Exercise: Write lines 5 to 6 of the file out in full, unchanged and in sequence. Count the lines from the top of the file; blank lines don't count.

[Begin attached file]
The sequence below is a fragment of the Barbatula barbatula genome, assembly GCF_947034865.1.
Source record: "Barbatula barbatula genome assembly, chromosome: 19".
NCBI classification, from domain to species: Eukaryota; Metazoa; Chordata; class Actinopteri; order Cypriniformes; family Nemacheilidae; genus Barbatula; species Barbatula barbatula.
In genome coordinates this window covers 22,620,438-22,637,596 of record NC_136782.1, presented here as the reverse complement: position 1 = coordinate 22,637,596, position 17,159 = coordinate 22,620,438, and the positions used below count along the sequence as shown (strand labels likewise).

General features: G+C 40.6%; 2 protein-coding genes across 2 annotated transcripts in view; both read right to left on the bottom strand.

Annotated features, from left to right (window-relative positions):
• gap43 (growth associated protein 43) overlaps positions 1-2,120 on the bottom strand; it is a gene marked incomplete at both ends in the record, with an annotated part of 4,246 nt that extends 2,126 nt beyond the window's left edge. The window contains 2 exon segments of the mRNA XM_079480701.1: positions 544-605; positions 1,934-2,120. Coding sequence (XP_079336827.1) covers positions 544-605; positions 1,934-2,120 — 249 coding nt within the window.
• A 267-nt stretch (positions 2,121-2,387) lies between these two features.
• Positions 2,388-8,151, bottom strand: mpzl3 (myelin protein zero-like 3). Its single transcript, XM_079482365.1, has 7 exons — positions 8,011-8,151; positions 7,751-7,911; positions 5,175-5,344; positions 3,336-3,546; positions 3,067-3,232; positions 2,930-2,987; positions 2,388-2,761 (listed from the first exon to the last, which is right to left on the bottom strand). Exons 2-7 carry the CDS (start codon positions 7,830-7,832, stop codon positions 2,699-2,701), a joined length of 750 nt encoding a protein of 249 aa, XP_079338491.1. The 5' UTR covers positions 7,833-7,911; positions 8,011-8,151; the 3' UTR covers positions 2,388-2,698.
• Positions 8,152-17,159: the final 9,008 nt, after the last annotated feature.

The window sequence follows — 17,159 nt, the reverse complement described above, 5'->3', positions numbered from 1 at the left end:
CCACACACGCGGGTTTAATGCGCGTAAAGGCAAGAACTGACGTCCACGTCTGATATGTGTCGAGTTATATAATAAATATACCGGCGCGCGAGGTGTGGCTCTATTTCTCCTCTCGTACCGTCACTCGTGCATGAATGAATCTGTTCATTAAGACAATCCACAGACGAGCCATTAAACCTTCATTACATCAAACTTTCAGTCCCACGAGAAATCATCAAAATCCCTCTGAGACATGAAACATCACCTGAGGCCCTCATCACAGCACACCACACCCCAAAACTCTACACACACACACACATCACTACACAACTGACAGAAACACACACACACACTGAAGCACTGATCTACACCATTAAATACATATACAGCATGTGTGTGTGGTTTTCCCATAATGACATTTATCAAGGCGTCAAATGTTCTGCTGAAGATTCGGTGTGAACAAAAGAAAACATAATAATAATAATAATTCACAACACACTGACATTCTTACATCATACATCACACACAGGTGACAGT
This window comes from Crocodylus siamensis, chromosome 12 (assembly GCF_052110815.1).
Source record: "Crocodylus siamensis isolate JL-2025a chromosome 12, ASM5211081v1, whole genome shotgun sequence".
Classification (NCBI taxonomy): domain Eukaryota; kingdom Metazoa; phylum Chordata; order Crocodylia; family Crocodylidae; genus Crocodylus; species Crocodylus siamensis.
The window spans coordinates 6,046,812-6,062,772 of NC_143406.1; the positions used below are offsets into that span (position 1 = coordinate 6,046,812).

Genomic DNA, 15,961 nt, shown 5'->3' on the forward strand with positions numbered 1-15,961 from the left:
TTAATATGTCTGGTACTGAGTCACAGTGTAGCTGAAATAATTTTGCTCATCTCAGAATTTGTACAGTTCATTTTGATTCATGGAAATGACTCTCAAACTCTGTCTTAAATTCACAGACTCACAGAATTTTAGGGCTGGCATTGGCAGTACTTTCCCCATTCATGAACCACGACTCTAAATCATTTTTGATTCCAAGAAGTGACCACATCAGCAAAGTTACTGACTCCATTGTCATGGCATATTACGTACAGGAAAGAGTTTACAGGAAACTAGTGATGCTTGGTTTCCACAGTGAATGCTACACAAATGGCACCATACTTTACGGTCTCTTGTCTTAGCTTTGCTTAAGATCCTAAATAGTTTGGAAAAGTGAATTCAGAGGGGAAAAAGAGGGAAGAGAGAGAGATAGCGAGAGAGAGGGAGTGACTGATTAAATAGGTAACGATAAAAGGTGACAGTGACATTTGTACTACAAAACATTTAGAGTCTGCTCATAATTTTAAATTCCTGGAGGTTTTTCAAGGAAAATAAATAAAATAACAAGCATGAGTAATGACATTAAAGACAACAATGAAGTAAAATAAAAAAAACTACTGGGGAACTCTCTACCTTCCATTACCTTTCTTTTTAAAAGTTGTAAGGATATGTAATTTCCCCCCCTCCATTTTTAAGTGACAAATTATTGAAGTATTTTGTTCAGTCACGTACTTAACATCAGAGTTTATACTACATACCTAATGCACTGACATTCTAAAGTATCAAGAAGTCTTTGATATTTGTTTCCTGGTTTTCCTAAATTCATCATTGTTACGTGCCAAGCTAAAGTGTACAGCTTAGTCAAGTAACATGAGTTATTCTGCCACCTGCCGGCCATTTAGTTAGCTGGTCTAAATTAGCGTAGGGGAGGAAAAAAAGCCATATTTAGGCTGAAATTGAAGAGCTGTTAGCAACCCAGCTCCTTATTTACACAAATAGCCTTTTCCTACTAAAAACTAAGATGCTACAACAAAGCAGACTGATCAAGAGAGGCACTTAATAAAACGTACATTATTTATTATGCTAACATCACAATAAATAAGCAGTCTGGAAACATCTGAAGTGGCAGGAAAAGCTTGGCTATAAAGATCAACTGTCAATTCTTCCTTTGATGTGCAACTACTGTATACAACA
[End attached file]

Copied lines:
General features: G+C 40.6%; 2 protein-coding genes across 2 annotated transcripts in view; both read right to left on the bottom strand.

Annotated features, from left to right (window-relative positions):